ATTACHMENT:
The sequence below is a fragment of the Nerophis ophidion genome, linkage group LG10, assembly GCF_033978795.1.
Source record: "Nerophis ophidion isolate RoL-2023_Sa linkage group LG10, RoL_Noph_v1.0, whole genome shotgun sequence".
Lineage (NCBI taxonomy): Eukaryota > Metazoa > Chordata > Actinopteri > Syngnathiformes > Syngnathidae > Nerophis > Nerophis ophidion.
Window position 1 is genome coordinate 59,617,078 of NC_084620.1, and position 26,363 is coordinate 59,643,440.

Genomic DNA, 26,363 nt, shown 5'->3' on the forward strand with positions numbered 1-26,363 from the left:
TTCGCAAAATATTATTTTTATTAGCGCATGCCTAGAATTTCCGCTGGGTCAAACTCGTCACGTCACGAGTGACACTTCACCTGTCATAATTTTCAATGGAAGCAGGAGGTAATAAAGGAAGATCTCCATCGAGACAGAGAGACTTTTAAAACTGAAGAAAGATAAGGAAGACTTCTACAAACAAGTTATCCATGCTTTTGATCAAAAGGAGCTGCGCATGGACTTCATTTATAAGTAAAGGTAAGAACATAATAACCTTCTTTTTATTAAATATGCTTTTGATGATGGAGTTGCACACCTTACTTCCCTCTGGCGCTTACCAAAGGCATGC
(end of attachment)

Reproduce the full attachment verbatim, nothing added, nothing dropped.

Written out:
The sequence below is a fragment of the Nerophis ophidion genome, linkage group LG10, assembly GCF_033978795.1.
Source record: "Nerophis ophidion isolate RoL-2023_Sa linkage group LG10, RoL_Noph_v1.0, whole genome shotgun sequence".
Lineage (NCBI taxonomy): Eukaryota > Metazoa > Chordata > Actinopteri > Syngnathiformes > Syngnathidae > Nerophis > Nerophis ophidion.
Window position 1 is genome coordinate 59,617,078 of NC_084620.1, and position 26,363 is coordinate 59,643,440.

Genomic DNA, 26,363 nt, shown 5'->3' on the forward strand with positions numbered 1-26,363 from the left:
TTCGCAAAATATTATTTTTATTAGCGCATGCCTAGAATTTCCGCTGGGTCAAACTCGTCACGTCACGAGTGACACTTCACCTGTCATAATTTTCAATGGAAGCAGGAGGTAATAAAGGAAGATCTCCATCGAGACAGAGAGACTTTTAAAACTGAAGAAAGATAAGGAAGACTTCTACAAACAAGTTATCCATGCTTTTGATCAAAAGGAGCTGCGCATGGACTTCATTTATAAGTAAAGGTAAGAACATAATAACCTTCTTTTTATTAAATATGCTTTTGATGATGGAGTTGCACACCTTACTTCCCTCTGGCGCTTACCAAAGGCATGC